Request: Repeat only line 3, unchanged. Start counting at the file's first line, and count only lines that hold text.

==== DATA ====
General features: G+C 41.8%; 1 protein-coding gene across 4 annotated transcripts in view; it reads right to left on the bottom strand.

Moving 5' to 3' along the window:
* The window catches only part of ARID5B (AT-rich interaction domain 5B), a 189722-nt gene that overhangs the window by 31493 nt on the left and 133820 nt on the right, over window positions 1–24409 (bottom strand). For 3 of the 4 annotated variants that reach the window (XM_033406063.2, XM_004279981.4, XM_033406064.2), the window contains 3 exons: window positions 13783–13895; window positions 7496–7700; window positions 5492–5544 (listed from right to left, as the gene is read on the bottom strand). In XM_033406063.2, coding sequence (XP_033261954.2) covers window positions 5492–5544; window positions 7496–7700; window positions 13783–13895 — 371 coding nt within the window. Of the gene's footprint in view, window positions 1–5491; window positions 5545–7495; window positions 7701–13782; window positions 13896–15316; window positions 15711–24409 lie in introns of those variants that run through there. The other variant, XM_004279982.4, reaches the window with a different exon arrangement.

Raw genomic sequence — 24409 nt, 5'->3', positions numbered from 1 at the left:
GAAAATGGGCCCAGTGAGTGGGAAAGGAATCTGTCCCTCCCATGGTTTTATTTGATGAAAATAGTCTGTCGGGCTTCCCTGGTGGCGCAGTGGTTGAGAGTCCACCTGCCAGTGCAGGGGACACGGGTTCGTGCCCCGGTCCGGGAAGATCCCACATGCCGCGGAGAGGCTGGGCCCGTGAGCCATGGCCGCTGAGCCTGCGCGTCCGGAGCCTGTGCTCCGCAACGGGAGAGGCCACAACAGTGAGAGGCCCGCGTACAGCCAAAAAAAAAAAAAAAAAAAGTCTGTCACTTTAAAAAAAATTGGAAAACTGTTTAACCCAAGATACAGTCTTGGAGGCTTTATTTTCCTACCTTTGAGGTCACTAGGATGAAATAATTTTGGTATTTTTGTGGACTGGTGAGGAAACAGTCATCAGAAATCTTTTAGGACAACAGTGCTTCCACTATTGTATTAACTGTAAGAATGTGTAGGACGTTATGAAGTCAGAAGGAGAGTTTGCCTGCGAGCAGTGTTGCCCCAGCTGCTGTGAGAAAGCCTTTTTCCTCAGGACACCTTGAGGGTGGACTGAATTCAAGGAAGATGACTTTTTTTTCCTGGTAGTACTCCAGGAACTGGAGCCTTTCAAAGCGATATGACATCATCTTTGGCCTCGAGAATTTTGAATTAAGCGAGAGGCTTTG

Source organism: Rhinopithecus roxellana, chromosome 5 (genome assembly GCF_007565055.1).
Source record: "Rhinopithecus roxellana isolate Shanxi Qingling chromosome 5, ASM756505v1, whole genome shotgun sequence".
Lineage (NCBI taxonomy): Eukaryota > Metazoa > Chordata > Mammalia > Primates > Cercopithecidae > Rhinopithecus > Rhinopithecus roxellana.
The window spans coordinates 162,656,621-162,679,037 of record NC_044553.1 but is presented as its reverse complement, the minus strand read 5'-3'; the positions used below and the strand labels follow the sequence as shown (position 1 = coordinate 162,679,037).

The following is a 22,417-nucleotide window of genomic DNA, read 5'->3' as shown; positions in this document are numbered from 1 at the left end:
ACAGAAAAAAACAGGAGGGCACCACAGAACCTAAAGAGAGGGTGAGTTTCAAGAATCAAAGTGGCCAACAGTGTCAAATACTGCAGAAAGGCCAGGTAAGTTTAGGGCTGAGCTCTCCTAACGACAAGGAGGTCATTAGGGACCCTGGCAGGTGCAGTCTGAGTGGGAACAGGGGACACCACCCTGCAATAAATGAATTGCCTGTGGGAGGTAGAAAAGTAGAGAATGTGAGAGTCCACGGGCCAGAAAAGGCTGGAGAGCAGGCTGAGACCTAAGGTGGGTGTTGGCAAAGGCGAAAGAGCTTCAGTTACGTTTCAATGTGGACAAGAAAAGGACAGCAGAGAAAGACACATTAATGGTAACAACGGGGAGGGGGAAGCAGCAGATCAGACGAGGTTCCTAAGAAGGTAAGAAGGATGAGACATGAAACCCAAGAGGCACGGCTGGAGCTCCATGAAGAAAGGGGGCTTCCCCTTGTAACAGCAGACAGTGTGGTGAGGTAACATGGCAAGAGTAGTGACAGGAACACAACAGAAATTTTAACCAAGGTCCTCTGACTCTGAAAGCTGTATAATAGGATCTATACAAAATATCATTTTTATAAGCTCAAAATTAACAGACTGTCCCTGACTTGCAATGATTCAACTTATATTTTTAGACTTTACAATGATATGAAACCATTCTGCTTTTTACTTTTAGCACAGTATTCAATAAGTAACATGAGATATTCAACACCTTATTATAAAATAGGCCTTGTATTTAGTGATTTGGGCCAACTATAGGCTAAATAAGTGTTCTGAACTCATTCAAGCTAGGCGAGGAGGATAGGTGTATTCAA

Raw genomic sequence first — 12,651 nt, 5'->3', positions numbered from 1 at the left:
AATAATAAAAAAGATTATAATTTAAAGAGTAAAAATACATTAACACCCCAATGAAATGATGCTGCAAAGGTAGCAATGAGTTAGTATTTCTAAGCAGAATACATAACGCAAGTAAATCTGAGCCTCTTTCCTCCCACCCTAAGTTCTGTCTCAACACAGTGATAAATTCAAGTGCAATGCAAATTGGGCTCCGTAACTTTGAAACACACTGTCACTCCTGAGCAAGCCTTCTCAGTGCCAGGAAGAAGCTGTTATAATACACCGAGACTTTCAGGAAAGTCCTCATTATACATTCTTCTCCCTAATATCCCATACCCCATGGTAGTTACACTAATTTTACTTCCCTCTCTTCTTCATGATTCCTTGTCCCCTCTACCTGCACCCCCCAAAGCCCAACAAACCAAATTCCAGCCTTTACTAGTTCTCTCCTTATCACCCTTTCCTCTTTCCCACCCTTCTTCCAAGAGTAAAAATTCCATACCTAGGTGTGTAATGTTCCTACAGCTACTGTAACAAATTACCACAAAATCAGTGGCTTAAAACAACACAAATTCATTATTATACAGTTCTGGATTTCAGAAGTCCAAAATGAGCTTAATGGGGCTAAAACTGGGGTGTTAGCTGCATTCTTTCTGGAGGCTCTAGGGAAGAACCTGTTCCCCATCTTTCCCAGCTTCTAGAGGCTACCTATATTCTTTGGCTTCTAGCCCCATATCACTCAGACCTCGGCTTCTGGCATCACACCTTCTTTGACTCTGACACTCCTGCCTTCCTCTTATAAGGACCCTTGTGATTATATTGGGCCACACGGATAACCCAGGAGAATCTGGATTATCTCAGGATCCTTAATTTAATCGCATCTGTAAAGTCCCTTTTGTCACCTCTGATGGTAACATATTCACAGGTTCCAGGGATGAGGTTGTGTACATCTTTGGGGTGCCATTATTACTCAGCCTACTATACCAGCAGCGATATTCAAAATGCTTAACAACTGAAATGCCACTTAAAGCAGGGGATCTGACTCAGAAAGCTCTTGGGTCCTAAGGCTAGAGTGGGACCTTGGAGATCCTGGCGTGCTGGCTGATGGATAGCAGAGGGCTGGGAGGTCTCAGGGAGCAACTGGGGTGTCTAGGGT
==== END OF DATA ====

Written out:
* The window catches only part of ARID5B (AT-rich interaction domain 5B), a 189722-nt gene that overhangs the window by 31493 nt on the left and 133820 nt on the right, over window positions 1–24409 (bottom strand). For 3 of the 4 annotated variants that reach the window (XM_033406063.2, XM_004279981.4, XM_033406064.2), the window contains 3 exons: window positions 13783–13895; window positions 7496–7700; window positions 5492–5544 (listed from right to left, as the gene is read on the bottom strand). In XM_033406063.2, coding sequence (XP_033261954.2) covers window positions 5492–5544; window positions 7496–7700; window positions 13783–13895 — 371 coding nt within the window. Of the gene's footprint in view, window positions 1–5491; window positions 5545–7495; window positions 7701–13782; window positions 13896–15316; window positions 15711–24409 lie in introns of those variants that run through there. The other variant, XM_004279982.4, reaches the window with a different exon arrangement.